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Three Guys One Book: "The strength of Saving Mozart is its focus on one man’s limited experience of horror."

Date: Dec 12 2013

Writers do not often attempt the epistolary form, and the reasons seem obvious: All action happens at a temporal distance, summary narration often seems unavoidable, and—depending on the audience for whom the epistles are written—exposition can sound forced. Imagine, for a moment, an epistolary novel written in the form of diary entries. What kind of exposition can the author provide believably? What does the hypothetical audience—the narrator him/herself—not already know?

Saving Mozart, Raphaël Jerusalmy’s first novel (translated for Europa Editions by Howard Curtis), pairs the diary dilemma with another one: How to write about the World War II and the Holocaust—subjects at once unfathomable and, as evidenced each year by Oscar-fodder like The Reader and The Book Thief, somewhat overexposed? Of course, the shared pool of knowledge about the Holocaust and its literature is massive (in particular, another diary about the Holocaust likely comes to mind). But Jerusalmy has written a tidy, focused novel that avoids many clichés.

The fictional diary here belongs to Otto J. Steiner, beginning in the summer of 1939 and ending one year later. Steiner is a former music critic and current tuberculosis patient dying in a sanitarium in Salzburg, Germany, which was—according to Jerusalmy—“a mecca for Nazi cultural life and a symbol of the influence of the Reich.” Each summer brings the music festival, Festspiele, which refashions Germanic composers for propaganda purposes. When Steiner—who is secretly Jewish and fears discovery—is asked to write program notes for the 1940 Festspiele, he sets in motion a plan to undermine the Third Reich’s cultural project.

We know little about Steiner’s history. He feels no strong connection to his Jewish heritage, and he has a son who lives in America, but I can recall few other details of his past. His diary entries are mostly experiential, not philosophical. We know how he feels about potatoes and cod. We know whether his weeks are good or bad. We know how he distrusts Dr. Müller, who may or may not have recently informed on a Jewish patient.

Steiner can only discuss what happens in his very limited sphere. History weighs on this book, yes, as it weighs on all literature that focuses on this period, but it’s a weight the reader brings: Steiner isn’t interested in what Nazism will do to the world, but only in what it will do to Mozart at the 1940 Festspiele. As he becomes more invested in his heritage, Steiner opens up in his diaries—and, eventually, in letters written to his son. His movement from indifference to activism is a smart one, and it allows Jerusalmy to reveal Steiner’s back-story gradually. After all, Steiner begins the novel as a cipher to himself, and as he comes to better understand his own history, so does the reader.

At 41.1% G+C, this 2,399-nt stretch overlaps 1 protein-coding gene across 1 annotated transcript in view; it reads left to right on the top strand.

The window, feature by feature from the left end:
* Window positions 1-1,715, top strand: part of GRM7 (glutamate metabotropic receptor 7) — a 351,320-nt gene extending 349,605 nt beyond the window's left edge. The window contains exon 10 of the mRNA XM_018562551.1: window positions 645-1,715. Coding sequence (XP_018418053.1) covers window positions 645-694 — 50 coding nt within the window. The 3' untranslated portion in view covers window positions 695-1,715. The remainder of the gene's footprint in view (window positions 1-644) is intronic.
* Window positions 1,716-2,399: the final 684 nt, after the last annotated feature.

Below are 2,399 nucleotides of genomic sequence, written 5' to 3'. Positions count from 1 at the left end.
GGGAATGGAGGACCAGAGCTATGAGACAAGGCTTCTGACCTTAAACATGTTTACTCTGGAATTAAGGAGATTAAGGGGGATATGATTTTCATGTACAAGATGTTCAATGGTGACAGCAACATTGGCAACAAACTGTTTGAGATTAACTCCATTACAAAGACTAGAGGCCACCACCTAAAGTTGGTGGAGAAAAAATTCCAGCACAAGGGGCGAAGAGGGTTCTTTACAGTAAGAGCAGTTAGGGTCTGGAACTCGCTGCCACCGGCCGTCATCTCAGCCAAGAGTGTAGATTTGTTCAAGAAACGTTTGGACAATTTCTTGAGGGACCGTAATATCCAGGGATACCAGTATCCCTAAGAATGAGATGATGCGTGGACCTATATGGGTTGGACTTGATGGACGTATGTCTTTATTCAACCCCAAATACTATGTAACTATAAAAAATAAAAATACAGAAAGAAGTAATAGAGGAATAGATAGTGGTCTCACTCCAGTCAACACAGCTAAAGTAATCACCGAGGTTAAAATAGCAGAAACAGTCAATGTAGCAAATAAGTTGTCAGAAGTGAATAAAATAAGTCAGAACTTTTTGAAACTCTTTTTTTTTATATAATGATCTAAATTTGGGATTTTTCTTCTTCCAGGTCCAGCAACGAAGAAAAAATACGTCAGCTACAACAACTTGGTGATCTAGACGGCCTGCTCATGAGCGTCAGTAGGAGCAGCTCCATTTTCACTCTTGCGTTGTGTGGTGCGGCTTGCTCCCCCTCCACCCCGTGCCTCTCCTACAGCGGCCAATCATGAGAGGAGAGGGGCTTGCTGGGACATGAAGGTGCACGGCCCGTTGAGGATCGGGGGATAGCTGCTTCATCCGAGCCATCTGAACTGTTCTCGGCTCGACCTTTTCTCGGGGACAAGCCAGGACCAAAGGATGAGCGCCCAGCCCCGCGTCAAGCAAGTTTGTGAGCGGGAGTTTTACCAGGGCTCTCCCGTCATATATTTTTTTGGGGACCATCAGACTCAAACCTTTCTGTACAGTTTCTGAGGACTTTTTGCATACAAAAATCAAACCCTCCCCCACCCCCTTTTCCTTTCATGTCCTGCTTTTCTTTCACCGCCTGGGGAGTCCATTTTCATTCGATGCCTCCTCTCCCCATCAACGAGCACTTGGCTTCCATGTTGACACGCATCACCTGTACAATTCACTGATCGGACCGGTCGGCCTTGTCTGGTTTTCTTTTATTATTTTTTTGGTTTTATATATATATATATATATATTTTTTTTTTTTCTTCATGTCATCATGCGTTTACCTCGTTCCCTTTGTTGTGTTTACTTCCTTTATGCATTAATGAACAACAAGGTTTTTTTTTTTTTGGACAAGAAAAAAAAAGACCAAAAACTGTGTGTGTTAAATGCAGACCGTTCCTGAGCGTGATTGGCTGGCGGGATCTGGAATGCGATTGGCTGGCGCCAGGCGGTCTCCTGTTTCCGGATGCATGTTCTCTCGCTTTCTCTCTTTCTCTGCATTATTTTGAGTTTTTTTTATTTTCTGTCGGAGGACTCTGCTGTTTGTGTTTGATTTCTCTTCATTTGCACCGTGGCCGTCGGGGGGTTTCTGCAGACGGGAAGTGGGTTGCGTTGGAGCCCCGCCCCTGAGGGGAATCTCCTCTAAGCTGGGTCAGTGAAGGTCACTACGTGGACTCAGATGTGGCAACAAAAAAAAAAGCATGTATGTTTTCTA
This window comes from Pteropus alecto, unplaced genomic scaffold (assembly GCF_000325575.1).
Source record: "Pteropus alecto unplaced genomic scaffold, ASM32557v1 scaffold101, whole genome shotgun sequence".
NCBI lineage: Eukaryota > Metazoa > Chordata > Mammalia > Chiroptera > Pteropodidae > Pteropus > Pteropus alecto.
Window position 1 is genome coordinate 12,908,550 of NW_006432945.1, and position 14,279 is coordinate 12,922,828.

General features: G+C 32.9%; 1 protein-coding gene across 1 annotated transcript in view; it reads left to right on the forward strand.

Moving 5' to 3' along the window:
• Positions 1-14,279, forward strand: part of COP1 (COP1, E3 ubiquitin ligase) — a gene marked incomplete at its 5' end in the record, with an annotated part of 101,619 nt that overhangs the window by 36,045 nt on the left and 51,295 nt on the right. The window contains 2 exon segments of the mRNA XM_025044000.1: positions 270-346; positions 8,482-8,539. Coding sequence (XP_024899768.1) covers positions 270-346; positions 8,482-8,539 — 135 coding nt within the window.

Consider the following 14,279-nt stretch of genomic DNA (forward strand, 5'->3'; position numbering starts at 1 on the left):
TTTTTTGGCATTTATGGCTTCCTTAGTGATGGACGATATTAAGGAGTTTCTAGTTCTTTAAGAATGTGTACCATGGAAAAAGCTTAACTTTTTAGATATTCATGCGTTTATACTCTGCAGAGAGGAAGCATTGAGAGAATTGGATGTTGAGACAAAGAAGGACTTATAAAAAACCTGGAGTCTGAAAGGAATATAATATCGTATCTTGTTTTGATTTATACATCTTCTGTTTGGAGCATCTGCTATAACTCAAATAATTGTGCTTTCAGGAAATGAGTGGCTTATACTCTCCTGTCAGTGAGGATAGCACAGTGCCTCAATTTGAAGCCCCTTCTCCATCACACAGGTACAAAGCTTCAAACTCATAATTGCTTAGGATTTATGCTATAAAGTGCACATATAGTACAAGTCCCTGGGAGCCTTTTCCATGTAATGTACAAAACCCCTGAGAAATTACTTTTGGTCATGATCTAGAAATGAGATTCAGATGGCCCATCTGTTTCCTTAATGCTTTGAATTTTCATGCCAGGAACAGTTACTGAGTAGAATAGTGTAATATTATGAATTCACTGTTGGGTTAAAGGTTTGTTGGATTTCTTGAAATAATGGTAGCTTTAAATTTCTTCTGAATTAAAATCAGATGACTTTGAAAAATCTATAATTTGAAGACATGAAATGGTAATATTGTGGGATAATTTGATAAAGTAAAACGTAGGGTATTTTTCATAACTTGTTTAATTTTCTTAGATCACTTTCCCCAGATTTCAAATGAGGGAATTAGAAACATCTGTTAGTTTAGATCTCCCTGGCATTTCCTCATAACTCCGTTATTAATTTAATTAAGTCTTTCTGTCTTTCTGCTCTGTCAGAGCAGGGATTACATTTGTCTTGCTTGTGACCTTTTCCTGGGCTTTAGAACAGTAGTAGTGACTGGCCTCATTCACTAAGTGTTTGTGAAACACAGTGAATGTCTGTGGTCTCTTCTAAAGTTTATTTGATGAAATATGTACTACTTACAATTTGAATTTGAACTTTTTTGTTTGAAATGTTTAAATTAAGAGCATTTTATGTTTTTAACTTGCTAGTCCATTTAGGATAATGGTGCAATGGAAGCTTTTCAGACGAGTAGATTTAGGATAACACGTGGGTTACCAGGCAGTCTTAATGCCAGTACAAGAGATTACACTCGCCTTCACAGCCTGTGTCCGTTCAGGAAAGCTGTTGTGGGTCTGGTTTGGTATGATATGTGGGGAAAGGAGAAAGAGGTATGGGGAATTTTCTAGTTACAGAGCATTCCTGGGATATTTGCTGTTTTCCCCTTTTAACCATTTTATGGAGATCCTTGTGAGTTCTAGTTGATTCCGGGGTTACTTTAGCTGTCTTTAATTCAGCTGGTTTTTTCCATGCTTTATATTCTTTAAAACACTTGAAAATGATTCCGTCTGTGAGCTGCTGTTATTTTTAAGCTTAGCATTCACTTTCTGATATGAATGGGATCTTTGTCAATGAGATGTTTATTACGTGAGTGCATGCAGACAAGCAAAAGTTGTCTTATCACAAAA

While this novel certainly evokes The Diary of Anne Frank, it also evokes Thomas Mann’s The Magic Mountain (and, to a lesser extent, Aharon Appelfeld’s Baddenheim 1939); thus, it’s tempting—if a little reductive—to view Jerusalmy’s sanitarium as a microcosm of German society at the time. When writing about the bodies of the dead being taken out on gurneys, Steiner is indifferent, desensitized: “Usually I don’t take any notice. It’s not like at the beginning.” Eventually, the toll of the war leads to the decision to house wounded German soldiers in the Sanitarium; Steiner “never imagined the war would be on such a scale.” This novel’s weak moments are the ones that engage most directly with history—in particular, a long and ill-advised sequence where Steiner meets Hitler and winds up holding his cap; there’s interesting irony here, but it breaks the claustrophobia that Jerusalmy has so carefully built.

The strength of Saving Mozart is its focus on one man’s limited experience of horror. This is Steiner’s novel, and he’s a man awakening to his own passion and responsibility to the world around him. At the center of Steiner’s experience is music, and how it keeps him and others alive. (Here, I think even of Steiner’s dying roommate, who can only breathe when he opens his mouth to sing.) By the end of Saving Mozart, Steiner has returned to chronicling the mundane facts of his dwindling days, alone in his knowledge that his actions, however small, have managed to transcend mass tragedy, if even for only one night.

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